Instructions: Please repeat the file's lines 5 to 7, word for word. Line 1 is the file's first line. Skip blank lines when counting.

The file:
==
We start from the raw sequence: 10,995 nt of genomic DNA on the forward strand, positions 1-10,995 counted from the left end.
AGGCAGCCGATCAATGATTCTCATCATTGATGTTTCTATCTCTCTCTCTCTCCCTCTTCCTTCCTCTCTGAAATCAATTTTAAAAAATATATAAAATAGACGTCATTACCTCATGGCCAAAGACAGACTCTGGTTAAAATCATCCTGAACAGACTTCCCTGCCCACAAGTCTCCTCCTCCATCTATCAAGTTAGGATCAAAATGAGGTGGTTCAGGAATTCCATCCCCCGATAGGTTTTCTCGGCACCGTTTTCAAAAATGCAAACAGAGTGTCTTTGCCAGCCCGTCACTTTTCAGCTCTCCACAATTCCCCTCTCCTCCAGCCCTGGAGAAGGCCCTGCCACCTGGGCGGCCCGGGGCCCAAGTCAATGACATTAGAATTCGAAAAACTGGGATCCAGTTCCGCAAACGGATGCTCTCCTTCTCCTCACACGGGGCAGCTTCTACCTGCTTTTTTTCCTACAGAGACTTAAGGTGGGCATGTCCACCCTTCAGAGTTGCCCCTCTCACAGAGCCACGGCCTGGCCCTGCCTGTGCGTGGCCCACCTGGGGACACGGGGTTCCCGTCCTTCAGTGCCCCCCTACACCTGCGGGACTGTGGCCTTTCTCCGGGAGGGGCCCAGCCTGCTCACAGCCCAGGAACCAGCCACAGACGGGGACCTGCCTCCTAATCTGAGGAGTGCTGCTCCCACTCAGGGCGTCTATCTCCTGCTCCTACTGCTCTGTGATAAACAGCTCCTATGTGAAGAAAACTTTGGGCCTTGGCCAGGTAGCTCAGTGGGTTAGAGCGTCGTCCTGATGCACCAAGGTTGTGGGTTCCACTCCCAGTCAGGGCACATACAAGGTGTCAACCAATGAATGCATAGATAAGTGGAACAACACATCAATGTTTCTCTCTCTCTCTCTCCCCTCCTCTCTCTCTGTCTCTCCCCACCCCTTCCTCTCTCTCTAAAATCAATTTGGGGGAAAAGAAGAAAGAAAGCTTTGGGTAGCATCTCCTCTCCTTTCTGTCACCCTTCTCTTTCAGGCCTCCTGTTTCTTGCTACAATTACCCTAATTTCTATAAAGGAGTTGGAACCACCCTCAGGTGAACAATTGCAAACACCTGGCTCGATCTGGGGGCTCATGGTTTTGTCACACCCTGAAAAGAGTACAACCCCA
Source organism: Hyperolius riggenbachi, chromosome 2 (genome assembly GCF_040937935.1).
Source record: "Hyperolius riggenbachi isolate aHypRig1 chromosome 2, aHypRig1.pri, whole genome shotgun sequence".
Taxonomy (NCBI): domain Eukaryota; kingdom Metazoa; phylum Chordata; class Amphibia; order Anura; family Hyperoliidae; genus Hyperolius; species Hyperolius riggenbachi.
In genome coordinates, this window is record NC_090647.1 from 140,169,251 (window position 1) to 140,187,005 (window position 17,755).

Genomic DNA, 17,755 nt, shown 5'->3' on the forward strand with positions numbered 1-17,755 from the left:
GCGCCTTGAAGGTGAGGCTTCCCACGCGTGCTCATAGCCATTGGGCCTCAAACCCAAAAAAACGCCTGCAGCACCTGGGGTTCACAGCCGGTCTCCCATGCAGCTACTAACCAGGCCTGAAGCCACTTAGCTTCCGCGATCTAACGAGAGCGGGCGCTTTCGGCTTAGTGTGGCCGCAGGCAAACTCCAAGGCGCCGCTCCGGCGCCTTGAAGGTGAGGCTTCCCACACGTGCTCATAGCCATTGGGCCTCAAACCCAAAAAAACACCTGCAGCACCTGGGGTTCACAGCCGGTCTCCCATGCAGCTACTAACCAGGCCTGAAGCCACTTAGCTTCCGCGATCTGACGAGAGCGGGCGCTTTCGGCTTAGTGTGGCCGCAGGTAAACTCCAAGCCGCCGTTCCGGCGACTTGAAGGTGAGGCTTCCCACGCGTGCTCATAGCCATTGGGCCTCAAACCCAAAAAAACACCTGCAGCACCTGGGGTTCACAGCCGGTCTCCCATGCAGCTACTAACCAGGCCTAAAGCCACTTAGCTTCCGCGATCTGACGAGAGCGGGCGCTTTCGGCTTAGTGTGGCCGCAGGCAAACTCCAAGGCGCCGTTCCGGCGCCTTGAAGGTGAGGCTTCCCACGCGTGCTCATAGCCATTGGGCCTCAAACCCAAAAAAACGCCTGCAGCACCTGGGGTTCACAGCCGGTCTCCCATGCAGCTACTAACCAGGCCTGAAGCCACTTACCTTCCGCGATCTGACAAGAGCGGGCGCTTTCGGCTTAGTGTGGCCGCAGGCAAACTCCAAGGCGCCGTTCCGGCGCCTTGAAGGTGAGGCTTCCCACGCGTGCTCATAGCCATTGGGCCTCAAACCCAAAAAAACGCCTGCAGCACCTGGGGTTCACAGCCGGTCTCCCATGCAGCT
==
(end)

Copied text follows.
Taxonomy (NCBI): domain Eukaryota; kingdom Metazoa; phylum Chordata; class Amphibia; order Anura; family Hyperoliidae; genus Hyperolius; species Hyperolius riggenbachi.
In genome coordinates, this window is record NC_090647.1 from 140,169,251 (window position 1) to 140,187,005 (window position 17,755).

Genomic DNA, 17,755 nt, shown 5'->3' on the forward strand with positions numbered 1-17,755 from the left: